The Centers for Disease Control and Prevention was unable to find a source for the recent outbreak of Salmonella infantis in chicken, and the agency said it was ending its investigation.
But the CDC noted that it's likely more illnesses will be announced "because this particular strain appears to be widespread in the chicken industry," said Colin Basler, D.V.M., M.P.H., a veterinary epidemiologist who is part of the CDC team looking into the outbreak.
The first illness was reported in January 2018 and the outbreak has sickened 129 across 32 states. One death, which was reported in New York City, was connected to the outbreak.
The strain was identified in samples taken from raw chicken products, including raw chicken in pet food, and in live chickens, but the CDC was unable to determine a single common supplier, brand, or point of purchase. In interviews, ill people reported eating different types and brands of chicken products purchased from many locations.
"Because of the number of unknowns remaining in this salmonella outbreak, and how dangerous this salmonella strain appears to be, it's particularly important to follow safe handling procedures with raw chicken right now," said James E. Rogers, Ph.D., director of food safety research and testing at Consumer Reports. "This means carefully washing your hands and preparation surfaces, and always cooking chicken to 165° F.”
Basler at the CDC said the decision to end the investigation was prompted by a decrease in the number of new cases being reported.
"That said, if we saw a spike in new cases, we would certainly reopen the investigation," he said.
The CDC and the USDA's Food Safety and Inspection Service (FSIS) are still talking with members of the poultry industry and state health officials in order to figure out why this outbreak has been so widespread.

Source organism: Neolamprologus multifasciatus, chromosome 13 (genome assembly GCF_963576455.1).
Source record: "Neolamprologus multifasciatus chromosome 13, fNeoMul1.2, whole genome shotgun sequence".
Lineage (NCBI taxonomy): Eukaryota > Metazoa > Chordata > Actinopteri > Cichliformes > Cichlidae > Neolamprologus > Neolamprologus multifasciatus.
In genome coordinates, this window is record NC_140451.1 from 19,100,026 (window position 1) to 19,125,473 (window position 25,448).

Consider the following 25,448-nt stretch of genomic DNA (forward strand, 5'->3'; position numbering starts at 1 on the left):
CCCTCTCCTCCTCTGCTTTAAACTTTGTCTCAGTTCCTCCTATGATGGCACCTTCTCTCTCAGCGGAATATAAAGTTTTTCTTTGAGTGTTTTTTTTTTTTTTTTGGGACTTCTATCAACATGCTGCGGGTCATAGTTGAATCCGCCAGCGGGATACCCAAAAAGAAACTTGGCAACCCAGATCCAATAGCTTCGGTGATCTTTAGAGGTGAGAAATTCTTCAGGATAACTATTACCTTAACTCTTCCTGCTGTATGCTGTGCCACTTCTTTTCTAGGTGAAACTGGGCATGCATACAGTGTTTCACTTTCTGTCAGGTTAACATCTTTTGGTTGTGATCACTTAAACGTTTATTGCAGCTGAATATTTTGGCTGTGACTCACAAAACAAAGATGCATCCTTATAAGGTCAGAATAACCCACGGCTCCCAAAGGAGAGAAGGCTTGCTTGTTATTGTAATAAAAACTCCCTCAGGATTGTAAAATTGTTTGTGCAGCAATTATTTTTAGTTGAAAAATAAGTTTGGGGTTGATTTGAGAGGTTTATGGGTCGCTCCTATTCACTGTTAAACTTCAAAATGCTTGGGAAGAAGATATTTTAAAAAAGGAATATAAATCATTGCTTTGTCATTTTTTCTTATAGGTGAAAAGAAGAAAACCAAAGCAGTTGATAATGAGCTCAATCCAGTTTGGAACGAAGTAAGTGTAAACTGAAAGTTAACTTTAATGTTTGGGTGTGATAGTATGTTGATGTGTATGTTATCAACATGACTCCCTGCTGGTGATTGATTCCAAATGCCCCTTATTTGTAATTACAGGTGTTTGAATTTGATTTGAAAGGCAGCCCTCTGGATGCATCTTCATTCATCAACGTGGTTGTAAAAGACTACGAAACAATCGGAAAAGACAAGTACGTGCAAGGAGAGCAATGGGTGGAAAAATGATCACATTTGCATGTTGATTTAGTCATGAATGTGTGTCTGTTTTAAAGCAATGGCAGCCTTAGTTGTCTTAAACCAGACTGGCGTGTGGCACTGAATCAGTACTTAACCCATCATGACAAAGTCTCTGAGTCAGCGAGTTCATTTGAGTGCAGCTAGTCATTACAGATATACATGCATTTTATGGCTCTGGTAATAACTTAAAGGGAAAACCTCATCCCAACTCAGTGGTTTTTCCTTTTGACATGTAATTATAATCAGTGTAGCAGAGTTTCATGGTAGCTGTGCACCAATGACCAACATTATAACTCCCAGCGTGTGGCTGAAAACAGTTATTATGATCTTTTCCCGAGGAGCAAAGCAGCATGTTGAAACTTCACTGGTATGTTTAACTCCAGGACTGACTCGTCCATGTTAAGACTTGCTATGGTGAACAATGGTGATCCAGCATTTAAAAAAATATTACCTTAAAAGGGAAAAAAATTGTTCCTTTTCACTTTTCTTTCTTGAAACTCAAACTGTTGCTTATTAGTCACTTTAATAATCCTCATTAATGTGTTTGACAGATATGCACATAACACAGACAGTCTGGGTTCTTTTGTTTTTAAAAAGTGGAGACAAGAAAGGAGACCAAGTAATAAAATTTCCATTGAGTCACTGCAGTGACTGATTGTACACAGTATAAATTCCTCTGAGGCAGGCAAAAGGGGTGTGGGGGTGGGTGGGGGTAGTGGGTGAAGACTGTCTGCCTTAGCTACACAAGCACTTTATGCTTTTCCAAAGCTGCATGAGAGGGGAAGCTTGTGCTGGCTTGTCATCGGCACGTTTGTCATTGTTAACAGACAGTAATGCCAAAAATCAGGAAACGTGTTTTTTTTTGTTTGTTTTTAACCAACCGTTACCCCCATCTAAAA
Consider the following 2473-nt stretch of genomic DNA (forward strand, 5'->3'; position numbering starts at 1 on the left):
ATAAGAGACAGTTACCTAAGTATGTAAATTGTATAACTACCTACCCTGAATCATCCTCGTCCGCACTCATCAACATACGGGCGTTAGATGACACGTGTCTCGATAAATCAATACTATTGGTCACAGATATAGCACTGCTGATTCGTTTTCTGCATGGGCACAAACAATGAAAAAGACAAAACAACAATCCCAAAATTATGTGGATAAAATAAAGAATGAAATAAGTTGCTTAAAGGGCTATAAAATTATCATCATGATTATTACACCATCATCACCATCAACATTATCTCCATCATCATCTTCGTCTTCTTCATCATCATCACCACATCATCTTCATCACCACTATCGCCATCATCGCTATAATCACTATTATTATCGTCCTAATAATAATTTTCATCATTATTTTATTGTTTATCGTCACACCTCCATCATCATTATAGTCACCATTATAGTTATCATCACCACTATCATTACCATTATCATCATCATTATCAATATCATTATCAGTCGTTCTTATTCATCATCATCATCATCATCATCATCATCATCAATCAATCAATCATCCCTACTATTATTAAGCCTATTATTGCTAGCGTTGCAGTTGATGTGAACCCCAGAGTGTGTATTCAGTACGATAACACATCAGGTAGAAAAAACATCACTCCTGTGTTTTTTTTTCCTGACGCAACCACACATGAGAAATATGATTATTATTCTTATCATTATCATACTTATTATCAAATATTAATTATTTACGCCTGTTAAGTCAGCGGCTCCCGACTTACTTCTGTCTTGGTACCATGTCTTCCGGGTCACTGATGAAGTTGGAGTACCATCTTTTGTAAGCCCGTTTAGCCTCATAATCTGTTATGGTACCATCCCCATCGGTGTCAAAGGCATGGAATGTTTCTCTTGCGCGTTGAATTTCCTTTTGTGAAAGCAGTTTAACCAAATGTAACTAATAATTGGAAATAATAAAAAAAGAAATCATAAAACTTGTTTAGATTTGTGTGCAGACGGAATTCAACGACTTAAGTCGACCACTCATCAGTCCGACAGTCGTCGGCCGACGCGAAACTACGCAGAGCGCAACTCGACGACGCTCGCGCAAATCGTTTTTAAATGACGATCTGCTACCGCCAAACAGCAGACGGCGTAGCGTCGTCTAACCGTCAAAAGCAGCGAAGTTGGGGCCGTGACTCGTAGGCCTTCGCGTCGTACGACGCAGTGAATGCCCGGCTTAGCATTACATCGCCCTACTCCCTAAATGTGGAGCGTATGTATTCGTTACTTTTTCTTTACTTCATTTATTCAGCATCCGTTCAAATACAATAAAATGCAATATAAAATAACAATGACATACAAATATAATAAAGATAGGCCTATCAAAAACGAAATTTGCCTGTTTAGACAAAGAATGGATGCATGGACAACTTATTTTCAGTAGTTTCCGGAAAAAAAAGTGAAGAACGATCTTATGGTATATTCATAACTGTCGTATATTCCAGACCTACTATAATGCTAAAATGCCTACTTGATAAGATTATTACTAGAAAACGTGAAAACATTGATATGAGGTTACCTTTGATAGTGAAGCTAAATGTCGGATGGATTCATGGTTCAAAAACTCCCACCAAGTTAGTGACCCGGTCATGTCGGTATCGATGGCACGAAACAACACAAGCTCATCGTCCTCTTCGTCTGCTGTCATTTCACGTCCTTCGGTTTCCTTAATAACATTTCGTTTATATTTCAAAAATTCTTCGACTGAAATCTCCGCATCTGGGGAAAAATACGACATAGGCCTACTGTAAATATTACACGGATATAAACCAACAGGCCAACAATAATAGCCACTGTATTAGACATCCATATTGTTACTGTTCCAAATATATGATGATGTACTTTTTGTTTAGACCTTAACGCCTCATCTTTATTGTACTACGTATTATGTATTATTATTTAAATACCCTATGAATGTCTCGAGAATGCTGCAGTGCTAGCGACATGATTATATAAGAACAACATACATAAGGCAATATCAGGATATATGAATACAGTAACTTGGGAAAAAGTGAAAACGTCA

"Unfortunately we have no concrete leads at this time," he said.
Because this strain of salmonella is resistant to a number of different antibiotics, the CDC has issued special instructions to healthcare providers regarding how to test potential victims and which antibiotics may be most effective in treating them.
At least 2 million Americans contract an antibiotic-resistant infection every year, and 23,000 die, according to the CDC. CR’s calculations show that about 20 percent of these infections are linked to food.
Most cases of salmonella infection last 4 to 7 days and do not require treatment. But if a case is serious enough, antibiotics may be called for.
"The information the CDC released today is extremely concerning," said Jean Halloran, director of food policy initiatives at Consumer Reports. "The CDC is closing the investigation, and says only that it and the USDA are talking to the industry about the problem. Talk is not enough."
Halloran said that the USDA should conduct broad testing of growing and slaughtering facilities to identify those harboring this dangerous pathogen. Those facilities should be shut down and decontaminated, and the FSIS should immediately disclose to the public the facilities identified as containing this strain of salmonella.